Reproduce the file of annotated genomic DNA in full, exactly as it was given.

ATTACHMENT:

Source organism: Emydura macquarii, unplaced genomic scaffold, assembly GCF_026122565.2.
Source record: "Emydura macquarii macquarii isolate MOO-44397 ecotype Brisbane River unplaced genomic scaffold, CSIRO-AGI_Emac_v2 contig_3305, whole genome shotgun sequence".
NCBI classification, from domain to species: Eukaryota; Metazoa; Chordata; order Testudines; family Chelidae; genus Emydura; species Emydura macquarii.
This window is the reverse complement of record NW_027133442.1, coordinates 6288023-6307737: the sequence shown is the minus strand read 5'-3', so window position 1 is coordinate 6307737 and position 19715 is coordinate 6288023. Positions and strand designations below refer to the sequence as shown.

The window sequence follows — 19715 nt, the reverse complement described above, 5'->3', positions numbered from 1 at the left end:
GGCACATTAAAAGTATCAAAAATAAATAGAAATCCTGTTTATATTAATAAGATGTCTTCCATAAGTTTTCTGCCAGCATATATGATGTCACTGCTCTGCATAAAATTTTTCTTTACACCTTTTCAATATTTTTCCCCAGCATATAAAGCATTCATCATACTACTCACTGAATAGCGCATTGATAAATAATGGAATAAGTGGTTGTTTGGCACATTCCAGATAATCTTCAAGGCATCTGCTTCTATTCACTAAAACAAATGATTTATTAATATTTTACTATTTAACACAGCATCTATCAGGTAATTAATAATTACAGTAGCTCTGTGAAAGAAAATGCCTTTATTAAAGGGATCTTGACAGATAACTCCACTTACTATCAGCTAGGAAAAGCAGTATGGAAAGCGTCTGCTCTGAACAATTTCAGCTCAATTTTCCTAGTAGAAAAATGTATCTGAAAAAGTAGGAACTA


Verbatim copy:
Source organism: Emydura macquarii, unplaced genomic scaffold, assembly GCF_026122565.2.
Source record: "Emydura macquarii macquarii isolate MOO-44397 ecotype Brisbane River unplaced genomic scaffold, CSIRO-AGI_Emac_v2 contig_3305, whole genome shotgun sequence".
NCBI classification, from domain to species: Eukaryota; Metazoa; Chordata; order Testudines; family Chelidae; genus Emydura; species Emydura macquarii.
This window is the reverse complement of record NW_027133442.1, coordinates 6288023-6307737: the sequence shown is the minus strand read 5'-3', so window position 1 is coordinate 6307737 and position 19715 is coordinate 6288023. Positions and strand designations below refer to the sequence as shown.

The window sequence follows — 19715 nt, the reverse complement described above, 5'->3', positions numbered from 1 at the left end:
GGCACATTAAAAGTATCAAAAATAAATAGAAATCCTGTTTATATTAATAAGATGTCTTCCATAAGTTTTCTGCCAGCATATATGATGTCACTGCTCTGCATAAAATTTTTCTTTACACCTTTTCAATATTTTTCCCCAGCATATAAAGCATTCATCATACTACTCACTGAATAGCGCATTGATAAATAATGGAATAAGTGGTTGTTTGGCACATTCCAGATAATCTTCAAGGCATCTGCTTCTATTCACTAAAACAAATGATTTATTAATATTTTACTATTTAACACAGCATCTATCAGGTAATTAATAATTACAGTAGCTCTGTGAAAGAAAATGCCTTTATTAAAGGGATCTTGACAGATAACTCCACTTACTATCAGCTAGGAAAAGCAGTATGGAAAGCGTCTGCTCTGAACAATTTCAGCTCAATTTTCCTAGTAGAAAAATGTATCTGAAAAAGTAGGAACTA